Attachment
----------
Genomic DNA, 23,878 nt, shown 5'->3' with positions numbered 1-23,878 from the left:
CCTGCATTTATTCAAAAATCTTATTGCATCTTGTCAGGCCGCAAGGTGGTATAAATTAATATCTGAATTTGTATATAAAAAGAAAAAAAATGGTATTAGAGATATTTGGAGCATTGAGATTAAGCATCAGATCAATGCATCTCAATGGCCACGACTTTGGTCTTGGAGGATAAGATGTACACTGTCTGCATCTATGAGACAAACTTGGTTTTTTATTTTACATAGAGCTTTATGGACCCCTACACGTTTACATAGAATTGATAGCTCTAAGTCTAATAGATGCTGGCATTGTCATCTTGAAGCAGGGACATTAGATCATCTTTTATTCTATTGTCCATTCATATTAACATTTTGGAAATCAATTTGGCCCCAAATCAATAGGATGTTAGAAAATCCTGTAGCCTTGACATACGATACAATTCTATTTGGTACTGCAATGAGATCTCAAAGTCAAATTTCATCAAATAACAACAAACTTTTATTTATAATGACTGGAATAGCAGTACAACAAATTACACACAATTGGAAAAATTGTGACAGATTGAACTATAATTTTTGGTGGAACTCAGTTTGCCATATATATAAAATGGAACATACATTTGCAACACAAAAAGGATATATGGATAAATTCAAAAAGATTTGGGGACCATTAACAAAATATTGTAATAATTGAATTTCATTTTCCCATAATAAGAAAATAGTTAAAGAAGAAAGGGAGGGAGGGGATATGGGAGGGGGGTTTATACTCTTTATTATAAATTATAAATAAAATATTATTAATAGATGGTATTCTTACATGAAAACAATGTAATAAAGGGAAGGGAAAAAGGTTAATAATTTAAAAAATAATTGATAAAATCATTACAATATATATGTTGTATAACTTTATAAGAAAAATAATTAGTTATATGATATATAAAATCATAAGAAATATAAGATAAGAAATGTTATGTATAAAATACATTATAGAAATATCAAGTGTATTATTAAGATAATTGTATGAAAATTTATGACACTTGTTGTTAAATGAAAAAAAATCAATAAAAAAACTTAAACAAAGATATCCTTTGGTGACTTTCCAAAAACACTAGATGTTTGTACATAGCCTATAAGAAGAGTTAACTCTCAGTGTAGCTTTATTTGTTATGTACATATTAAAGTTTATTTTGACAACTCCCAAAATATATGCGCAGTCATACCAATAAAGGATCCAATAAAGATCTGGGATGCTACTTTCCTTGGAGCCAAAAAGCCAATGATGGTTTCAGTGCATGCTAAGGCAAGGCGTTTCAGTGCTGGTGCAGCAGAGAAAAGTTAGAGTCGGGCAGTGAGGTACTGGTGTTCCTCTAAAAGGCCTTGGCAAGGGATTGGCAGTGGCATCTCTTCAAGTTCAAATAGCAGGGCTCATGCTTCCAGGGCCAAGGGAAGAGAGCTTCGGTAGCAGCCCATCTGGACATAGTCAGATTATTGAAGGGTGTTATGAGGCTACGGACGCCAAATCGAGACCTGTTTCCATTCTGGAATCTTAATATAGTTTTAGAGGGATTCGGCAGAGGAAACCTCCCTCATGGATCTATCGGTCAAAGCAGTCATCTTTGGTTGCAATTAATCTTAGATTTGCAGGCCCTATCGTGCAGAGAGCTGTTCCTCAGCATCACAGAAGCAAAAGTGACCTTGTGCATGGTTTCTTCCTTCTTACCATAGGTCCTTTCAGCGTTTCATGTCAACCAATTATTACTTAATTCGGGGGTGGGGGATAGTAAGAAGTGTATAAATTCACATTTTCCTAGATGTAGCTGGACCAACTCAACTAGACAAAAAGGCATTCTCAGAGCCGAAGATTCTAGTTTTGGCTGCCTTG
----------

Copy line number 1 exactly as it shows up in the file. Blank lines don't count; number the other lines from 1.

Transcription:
Genomic DNA, 23,878 nt, shown 5'->3' with positions numbered 1-23,878 from the left: